@Brian - I had already mentioned that –  BenAlabaster Dec 9 '09 at 17:40
    
Yeah, you must've add that just as I was posting my comment. Oh well, just trying to help. –  Brian Hasden Dec 9 '09 at 17:41
show 6 more comments

Just hide it

 public class ClassBase
{
    public int ID { get; set; }
    public string Name { get; set; }
}
public class ClassA : ClassBase
{
    public int JustNumber { get; set; }
    private new string Name { get { return base.Name; } set { base.Name = value; } }
    public ClassA()
    {
        this.ID = 0;
        this.Name = string.Empty;
        this.JustNumber = 0;
    }
}

Note: Name will still be a public member of ClassBase.

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While technically the property won't be hidden, one way to strongly discourage its use is to put attributes on it like these:

[Browsable(false)]
[Bindable(false)]
[DesignerSerializationVisibility(DesignerSerializationVisibility.Hidden)]
[EditorBrowsable(EditorBrowsableState.Never)]

This is what System.Windows.Forms does for controls that have properties that don't fit. The Text property, for instance, is on Control, but it doesn't make sense on every class that inherits from Control. So in MonthCalendar, for instance, it appears like this (per Reflector):

[Browsable(false), Bindable(false), 
    DesignerSerializationVisibility(DesignerSerializationVisibility.Hidden), 
    EditorBrowsable(EditorBrowsableState.Never)]
public override string Text
{
    get { return base.Text; }
    set { base.Text = value; }
}

Browsable indicates whether the member shows up in the Property window. EditorBrowsable indicates whether it shows up in the Intellisense dropdown. You can still type the property if EditorBrowsable is set to false, and it'll still build, but it won't be as obvious that you can use it.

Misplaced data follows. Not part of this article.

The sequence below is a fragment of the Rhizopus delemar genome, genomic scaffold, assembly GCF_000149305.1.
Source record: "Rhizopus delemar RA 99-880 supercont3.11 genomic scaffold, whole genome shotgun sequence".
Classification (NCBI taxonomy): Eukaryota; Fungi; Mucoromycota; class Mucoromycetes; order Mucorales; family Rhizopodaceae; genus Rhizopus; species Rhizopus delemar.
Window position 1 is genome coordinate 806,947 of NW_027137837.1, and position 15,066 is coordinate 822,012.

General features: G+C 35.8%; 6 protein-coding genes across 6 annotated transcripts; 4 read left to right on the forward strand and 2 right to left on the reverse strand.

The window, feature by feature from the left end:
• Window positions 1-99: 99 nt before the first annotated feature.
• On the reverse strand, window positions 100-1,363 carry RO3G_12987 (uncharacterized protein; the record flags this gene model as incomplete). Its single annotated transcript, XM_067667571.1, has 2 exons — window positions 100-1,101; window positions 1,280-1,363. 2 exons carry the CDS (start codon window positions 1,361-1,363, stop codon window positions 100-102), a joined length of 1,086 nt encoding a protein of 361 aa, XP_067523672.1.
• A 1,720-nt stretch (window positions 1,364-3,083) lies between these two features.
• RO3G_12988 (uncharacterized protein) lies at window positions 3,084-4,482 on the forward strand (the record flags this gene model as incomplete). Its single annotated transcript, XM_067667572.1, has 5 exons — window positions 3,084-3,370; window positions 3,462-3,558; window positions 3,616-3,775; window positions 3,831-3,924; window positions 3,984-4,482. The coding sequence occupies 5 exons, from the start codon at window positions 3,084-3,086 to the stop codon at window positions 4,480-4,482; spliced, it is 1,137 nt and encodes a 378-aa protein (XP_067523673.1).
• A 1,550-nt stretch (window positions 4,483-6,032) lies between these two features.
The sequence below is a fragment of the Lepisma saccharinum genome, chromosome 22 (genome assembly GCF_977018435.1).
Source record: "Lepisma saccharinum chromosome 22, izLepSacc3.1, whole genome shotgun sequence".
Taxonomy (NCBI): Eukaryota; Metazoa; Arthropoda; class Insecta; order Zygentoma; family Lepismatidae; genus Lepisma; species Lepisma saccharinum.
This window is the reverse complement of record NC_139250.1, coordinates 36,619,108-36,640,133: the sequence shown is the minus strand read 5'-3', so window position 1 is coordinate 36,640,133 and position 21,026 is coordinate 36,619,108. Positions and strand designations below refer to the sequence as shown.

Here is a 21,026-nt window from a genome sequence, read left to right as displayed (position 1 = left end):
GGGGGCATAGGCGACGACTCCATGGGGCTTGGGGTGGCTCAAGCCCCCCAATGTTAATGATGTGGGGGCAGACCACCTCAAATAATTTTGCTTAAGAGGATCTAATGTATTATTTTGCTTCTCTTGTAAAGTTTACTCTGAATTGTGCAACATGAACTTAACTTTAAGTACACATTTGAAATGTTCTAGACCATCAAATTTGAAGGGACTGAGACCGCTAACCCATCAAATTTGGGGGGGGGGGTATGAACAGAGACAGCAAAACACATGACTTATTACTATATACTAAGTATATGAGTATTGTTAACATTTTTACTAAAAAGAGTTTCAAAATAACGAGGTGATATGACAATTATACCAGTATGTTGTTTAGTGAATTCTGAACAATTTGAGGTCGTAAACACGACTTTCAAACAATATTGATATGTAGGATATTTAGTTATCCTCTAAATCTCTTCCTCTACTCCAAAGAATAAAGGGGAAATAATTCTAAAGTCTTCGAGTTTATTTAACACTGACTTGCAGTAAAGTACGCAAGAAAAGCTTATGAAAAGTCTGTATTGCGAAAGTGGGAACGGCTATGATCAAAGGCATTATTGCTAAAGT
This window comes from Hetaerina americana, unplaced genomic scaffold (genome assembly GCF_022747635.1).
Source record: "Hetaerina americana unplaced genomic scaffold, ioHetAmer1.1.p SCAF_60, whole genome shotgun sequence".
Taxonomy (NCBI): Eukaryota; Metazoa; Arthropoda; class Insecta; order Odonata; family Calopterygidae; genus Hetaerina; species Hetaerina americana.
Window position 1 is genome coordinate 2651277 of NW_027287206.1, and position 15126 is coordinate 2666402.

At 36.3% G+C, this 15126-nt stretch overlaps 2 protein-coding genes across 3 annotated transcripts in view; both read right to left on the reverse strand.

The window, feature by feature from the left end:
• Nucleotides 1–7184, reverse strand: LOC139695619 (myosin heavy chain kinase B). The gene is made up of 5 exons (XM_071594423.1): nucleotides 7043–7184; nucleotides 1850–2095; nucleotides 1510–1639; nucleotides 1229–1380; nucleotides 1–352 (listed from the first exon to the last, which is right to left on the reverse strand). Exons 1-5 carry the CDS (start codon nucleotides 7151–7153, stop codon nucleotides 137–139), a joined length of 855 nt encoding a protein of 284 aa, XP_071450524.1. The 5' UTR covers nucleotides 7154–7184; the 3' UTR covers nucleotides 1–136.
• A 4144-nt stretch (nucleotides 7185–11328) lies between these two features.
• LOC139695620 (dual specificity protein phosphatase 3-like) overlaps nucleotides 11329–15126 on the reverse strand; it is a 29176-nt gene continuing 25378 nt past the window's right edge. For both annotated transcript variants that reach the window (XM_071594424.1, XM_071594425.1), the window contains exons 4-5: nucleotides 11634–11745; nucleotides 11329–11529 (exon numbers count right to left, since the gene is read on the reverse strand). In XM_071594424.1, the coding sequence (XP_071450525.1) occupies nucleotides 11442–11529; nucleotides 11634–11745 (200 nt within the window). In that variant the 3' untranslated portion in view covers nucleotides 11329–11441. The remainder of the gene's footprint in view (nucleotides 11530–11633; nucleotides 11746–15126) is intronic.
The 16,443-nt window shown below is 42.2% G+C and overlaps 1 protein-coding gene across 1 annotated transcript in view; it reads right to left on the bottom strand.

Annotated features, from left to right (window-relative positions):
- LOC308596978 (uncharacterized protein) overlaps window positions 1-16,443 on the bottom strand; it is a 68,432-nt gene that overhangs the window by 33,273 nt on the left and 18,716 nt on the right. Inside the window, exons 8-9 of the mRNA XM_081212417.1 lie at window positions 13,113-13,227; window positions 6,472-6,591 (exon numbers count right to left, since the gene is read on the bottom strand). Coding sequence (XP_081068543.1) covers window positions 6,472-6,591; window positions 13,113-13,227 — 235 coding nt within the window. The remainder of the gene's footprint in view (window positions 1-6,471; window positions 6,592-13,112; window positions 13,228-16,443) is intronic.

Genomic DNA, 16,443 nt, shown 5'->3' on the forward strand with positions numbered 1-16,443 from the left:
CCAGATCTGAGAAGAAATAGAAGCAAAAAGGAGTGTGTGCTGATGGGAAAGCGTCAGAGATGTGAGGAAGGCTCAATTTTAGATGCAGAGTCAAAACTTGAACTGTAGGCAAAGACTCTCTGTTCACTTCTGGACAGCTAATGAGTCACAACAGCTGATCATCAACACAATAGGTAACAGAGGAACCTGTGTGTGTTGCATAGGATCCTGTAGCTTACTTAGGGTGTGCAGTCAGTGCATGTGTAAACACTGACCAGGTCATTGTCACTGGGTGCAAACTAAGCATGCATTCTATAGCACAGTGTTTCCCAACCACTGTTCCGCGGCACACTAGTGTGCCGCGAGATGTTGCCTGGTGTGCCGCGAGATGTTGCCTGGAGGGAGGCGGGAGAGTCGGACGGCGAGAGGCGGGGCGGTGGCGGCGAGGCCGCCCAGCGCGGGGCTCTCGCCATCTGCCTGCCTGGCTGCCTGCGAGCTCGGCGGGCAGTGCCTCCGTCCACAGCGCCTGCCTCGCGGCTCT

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You can't, that's the whole point of inheritance: the subclass must offer all methods and properties of the base class.

You could change the implementation to throw an exception when the property is called (if it were virtual)...

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Why force inheritance when it's not necessary? I think the proper way of doing it is by doing has-a instead of a is-a.

public class ClassBase
{
    public int ID { get; set; }

    public string Name { get; set; }
}

public class ClassA
{
    private ClassBase _base;

    public int ID { get { return this._base.ID; } }

    public string JustNumber { get; set; }

    public ClassA()
    {
        this._base = new ClassBase();
        this._base.ID = 0;
        this._base.Name = string.Empty;
        this.JustNumber = string.Empty;
    }
}
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I don’t think a lot of the people replying here understand inheritance at all. There is a need to inherit from a base class and hide its once public var’s and functions. Example, lets say you have a basic engine and you want to make a new engine that is supercharged. Well, 99% of the engine you will use but you will tweak a bit of its functionality to make it run much better and yet still there is some functionality that should only be shown to the modifications made, not the end user. Because we all know that every class MS puts out doesn’t really ever need any modifications.

Besides using the new to simply override the functionality it is one of the things that Microsoft in their infinite wis….. oh, I mean mistakes considered a tool not worthwhile anymore.

The best way to accomplish this now is multi-level inheritance.
public class classA { } public class B : A {} public class C : B {}

Class B does all your work and class C exposes what you need exposed.